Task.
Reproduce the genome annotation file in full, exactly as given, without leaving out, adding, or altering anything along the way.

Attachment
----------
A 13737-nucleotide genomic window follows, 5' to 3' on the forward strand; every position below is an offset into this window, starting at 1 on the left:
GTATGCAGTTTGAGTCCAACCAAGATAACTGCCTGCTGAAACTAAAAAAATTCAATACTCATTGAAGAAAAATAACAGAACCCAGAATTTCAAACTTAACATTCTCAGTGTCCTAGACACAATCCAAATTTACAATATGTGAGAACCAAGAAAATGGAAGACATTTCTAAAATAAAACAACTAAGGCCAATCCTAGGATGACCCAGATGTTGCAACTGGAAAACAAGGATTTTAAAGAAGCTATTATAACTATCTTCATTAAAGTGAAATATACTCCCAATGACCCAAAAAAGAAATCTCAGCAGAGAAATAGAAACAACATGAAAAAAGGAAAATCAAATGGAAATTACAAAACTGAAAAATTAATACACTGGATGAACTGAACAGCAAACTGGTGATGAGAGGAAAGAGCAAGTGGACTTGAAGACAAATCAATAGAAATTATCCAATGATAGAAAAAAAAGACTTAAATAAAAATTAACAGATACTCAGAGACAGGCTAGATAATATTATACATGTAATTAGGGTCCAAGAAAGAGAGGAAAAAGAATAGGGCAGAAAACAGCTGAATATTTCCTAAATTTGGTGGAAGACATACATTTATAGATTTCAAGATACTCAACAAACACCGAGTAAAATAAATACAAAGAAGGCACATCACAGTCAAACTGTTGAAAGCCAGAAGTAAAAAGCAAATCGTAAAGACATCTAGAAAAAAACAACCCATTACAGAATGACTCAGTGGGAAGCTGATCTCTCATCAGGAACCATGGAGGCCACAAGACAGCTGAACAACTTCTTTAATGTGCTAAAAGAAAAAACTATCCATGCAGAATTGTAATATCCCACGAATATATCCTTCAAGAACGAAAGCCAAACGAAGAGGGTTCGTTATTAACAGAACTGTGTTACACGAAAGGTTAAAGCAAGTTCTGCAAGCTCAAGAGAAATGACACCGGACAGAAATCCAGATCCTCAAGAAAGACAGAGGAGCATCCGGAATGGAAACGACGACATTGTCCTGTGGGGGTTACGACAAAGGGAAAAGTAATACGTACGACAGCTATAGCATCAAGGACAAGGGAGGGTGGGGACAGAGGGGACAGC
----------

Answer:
A 13737-nucleotide genomic window follows, 5' to 3' on the forward strand; every position below is an offset into this window, starting at 1 on the left:
GTATGCAGTTTGAGTCCAACCAAGATAACTGCCTGCTGAAACTAAAAAAATTCAATACTCATTGAAGAAAAATAACAGAACCCAGAATTTCAAACTTAACATTCTCAGTGTCCTAGACACAATCCAAATTTACAATATGTGAGAACCAAGAAAATGGAAGACATTTCTAAAATAAAACAACTAAGGCCAATCCTAGGATGACCCAGATGTTGCAACTGGAAAACAAGGATTTTAAAGAAGCTATTATAACTATCTTCATTAAAGTGAAATATACTCCCAATGACCCAAAAAAGAAATCTCAGCAGAGAAATAGAAACAACATGAAAAAAGGAAAATCAAATGGAAATTACAAAACTGAAAAATTAATACACTGGATGAACTGAACAGCAAACTGGTGATGAGAGGAAAGAGCAAGTGGACTTGAAGACAAATCAATAGAAATTATCCAATGATAGAAAAAAAAGACTTAAATAAAAATTAACAGATACTCAGAGACAGGCTAGATAATATTATACATGTAATTAGGGTCCAAGAAAGAGAGGAAAAAGAATAGGGCAGAAAACAGCTGAATATTTCCTAAATTTGGTGGAAGACATACATTTATAGATTTCAAGATACTCAACAAACACCGAGTAAAATAAATACAAAGAAGGCACATCACAGTCAAACTGTTGAAAGCCAGAAGTAAAAAGCAAATCGTAAAGACATCTAGAAAAAAACAACCCATTACAGAATGACTCAGTGGGAAGCTGATCTCTCATCAGGAACCATGGAGGCCACAAGACAGCTGAACAACTTCTTTAATGTGCTAAAAGAAAAAACTATCCATGCAGAATTGTAATATCCCACGAATATATCCTTCAAGAACGAAAGCCAAACGAAGAGGGTTCGTTATTAACAGAACTGTGTTACACGAAAGGTTAAAGCAAGTTCTGCAAGCTCAAGAGAAATGACACCGGACAGAAATCCAGATCCTCAAGAAAGACAGAGGAGCATCCGGAATGGAAACGACGACATTGTCCTGTGGGGGTTACGACAAAGGGAAAAGTAATACGTACGACAGCTATAGCATCAAGGACAAGGGAGGGTGGGGACAGAGGGGACAGC